I have not come across Shamini Flint’s Inspector Singh series before, but I enjoyed this one. The said Inspector is attached to the Singapore Police Force, but has somewhat unwillingly accompanied his termagant of a wife to Mumbai to attend the wedding of a distant relative by marriage.
The head of this particular Singh family of Sikhs (it was recently explained to me in India that all Sikhs are Singhs, but not all Singhs are Sikhs), is an extremely wealthy industrialist, who is getting on in years. The bride-to-be is his granddaughter, Ashu, who is Tara Singh’s favourite grandchild. He has paid for the living expenses and education of Ashu and her two brothers, Tanvir and Ranjit, since their father was brutally murdered by anti-Sikh extremists following the assassination of Indira Gandhi. Tara Singh has also magnanimously paid for Inspector and Mrs. Singh’s accommodation at the Taj hotel, the best hotel in Mumbai, which was the subject of a notorious terrorist attack in recent years.
Ashu is a very modern young woman, with an important job in a chemical company, which although it is owned by her grandfather, she got entirely on her own merits. Somewhat surprisingly, she has agreed to an arranged marriage with a young Sikh man selected by her grandfather, whom she has never met.
The initial stages of the complicated wedding ceremonies have already taken place, and the actual wedding is due to happen within days. Inspector and Mrs. Singh are invited to meet the family, but upon arriving at the home find chaos. Ashu had slipped out the night before, taking almost nothing with her, and has not returned. How could she bring such dishonour to the family? Where can she possibly have gone?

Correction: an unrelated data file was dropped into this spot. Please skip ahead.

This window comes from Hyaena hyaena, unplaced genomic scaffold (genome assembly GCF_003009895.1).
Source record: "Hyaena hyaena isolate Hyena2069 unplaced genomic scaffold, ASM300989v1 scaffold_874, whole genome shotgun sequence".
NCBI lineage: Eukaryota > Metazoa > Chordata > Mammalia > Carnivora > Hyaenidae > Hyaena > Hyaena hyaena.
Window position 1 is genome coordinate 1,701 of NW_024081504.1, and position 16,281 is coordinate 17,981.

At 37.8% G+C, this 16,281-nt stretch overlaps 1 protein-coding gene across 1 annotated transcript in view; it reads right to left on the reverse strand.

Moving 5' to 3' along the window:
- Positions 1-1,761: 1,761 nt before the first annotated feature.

The Inspector, whose wife has exaggerated the importance of his job to the other Singhs, reluctantly agrees to undertake a discreet investigation into the disappearance. Ashu’s mother is devastated and completely unable to stand up for herself, the elder brother, Tanvir, is an arrogant snob with secrets, and the younger brother is a wimp. It also emerges that Ashu had a close relationship with a Muslim work colleague. The plot thickens.
Before the Inspector’s investigation has really got going, the local police find the charred body of a young woman, burnt beyond recognition, but Tanvir identifies it as his sister because of the single ruby earring worn by the corpse. Inspector Singh now works in co-operation with the local police, and many other factors come into play. The family seem to want to believe that Ashu committed suicide by immolation, but the Inspector doesn’t believe this. The cast of characters is nearly as populous as the Indian sub-continent. One, a young boy who lives in the slum next to the chemical factory, has a large part to play in the convoluted plot. A thoroughly good read, full of local colour.